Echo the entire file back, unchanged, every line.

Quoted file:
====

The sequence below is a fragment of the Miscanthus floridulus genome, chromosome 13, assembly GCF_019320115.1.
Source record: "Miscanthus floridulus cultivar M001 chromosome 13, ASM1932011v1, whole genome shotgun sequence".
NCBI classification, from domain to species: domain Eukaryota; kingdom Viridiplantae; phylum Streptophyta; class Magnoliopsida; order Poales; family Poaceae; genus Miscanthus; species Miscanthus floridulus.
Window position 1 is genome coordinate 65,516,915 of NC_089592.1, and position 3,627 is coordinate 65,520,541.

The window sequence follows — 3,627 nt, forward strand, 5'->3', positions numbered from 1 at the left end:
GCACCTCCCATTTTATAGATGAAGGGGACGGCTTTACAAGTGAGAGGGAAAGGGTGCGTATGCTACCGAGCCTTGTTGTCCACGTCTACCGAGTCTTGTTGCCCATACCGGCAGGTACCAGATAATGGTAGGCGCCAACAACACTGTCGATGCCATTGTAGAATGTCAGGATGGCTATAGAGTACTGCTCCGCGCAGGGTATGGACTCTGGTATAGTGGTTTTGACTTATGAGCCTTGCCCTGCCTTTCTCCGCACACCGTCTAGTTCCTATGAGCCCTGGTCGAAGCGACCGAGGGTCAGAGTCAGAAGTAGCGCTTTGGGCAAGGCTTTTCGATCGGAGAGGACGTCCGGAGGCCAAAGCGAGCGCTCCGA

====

The sequence below is a fragment of the Miscanthus floridulus genome, chromosome 13, assembly GCF_019320115.1.
Source record: "Miscanthus floridulus cultivar M001 chromosome 13, ASM1932011v1, whole genome shotgun sequence".
NCBI classification, from domain to species: domain Eukaryota; kingdom Viridiplantae; phylum Streptophyta; class Magnoliopsida; order Poales; family Poaceae; genus Miscanthus; species Miscanthus floridulus.
Window position 1 is genome coordinate 65,516,915 of NC_089592.1, and position 3,627 is coordinate 65,520,541.

The window sequence follows — 3,627 nt, forward strand, 5'->3', positions numbered from 1 at the left end:
GCACCTCCCATTTTATAGATGAAGGGGACGGCTTTACAAGTGAGAGGGAAAGGGTGCGTATGCTACCGAGCCTTGTTGTCCACGTCTACCGAGTCTTGTTGCCCATACCGGCAGGTACCAGATAATGGTAGGCGCCAACAACACTGTCGATGCCATTGTAGAATGTCAGGATGGCTATAGAGTACTGCTCCGCGCAGGGTATGGACTCTGGTATAGTGGTTTTGACTTATGAGCCTTGCCCTGCCTTTCTCCGCACACCGTCTAGTTCCTATGAGCCCTGGTCGAAGCGACCGAGGGTCAGAGTCAGAAGTAGCGCTTTGGGCAAGGCTTTTCGATCGGAGAGGACGTCCGGAGGCCAAAGCGAGCGCTCCGA